FAIRMONT - It is a few minutes after midnight when she hears the baby cry. Startled, the eighth-grader rushes to figure out what is wrong. Is it hungry? Wet? Maybe just needs to be rocked?
Grabbing a bottle, the student settles into a chair and begins rocking, fighting the urge to drift off before the feeding is over.
Quarter after academic quarter, the scene is played out in homes across Fairmont, as eighth-graders in Wendi Tonder's Family and Consumer Science classes learn about caring for babies with computer sensor-sensitive dolls.
Students tend to their artificial babies at Fairmont Junior/Senior High School.
The Real Care Babies know their "parent" because he or she wears a special indicator the doll's sensor recognizes. The sensor allows the baby to record times of day it is handled, if it is appropriately comforted, whether the student actually changed its diaper, and if it was put to sleep on its back. A sensor in the bottle's nipple proves the student fed the baby, and for an appropriate amount of time. Students have two minutes to get to the baby, and two more minutes to figure out what it needs.
The babies also are programmed with fussy times, when nothing seems to work. Just like a real baby.
The doll is also capable of determining if a baby-sitter - AKA mom or dad - took care of the baby, as they are given a separate sensor.
"Students are exhausted after caring for them for the weekend," Tonder said. "Some write in their diaries they will wait [to have kids], and that is the whole point."
The dolls are light-years ahead of how students used to be taught how to care for a baby. Years ago, students carried around 10-pound sacks of flour. Then came dolls that cried and had keys in their backs to prove that students at least did something to soothe the baby. Now students have to figure out what the babies need.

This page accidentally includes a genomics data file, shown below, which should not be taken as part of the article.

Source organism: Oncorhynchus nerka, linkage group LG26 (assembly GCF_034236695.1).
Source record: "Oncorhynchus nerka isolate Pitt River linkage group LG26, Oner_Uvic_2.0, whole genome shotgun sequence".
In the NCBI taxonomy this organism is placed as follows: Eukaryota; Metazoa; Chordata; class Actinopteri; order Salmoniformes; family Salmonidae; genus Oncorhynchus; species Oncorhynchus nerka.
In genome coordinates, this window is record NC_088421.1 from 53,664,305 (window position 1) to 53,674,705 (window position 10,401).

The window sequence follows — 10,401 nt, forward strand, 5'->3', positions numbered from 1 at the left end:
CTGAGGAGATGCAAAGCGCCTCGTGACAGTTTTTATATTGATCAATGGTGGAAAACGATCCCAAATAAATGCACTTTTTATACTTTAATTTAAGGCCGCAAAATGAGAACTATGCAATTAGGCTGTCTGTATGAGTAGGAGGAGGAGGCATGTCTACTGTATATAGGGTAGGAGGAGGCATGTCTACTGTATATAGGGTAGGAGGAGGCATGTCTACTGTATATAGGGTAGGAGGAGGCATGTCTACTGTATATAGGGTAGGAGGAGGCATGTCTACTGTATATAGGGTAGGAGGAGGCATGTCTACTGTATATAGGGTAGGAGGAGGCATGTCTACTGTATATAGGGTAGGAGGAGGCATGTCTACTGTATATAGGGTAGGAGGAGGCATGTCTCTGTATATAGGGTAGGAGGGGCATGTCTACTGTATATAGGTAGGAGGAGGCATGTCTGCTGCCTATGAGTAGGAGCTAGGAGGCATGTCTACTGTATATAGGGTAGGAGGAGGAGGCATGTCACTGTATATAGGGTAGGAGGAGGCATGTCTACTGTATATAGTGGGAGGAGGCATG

And the babies are vocal about their needs.
"It cries a lot," said freshman Koral Hargan.
Sumer Gauger said the baby's breathing was the most surprising part of the experience, as it sounds a bit like Darth Vadar through the night.
Overall, the experience for the students was a tiring look into what caring for a baby could be like, although they are split on whether a real baby is easier than a Real Baby.
For Ashley Torres, live babies interact more, and are more fun to care for. Raisa Villa believes the doll is easier, because you know what it wants and it stops crying when it has gotten it, unlike experiences she has had with young children.
It was an eye-opener socially too, as students felt the reactions of others to young students appearing as parents. Torres found it embarrassing to carry the doll around in its car seat; she felt judged by adults she encountered who didn't know about the class project.
Tonder already is looking into the next generation of Real Care Babies. They have temperature sensors to make sure baby isn't too hot or cold. Also, the baby notes how many times its clothes are changed during the day. And it indicates how long the baby is left in the car seat.
Tonder is working to find grants to fund the newest dolls. She currently has 14 that are circulated throughout her classes. The dolls come with car seats and a diaper bag, and are available in different ethnicities.
The dolls can be set for three difficulty levels, although Tonder said she sets all of them to medium. If a student needs to work, she will turn the baby off via computer during those hours.
The different settings indicate how often during the night a baby wakes, how many fussy periods it has, etc.
"It makes you think twice," said Torres, who has experience with babies through her young nephew. "It is more responsibility than what you think."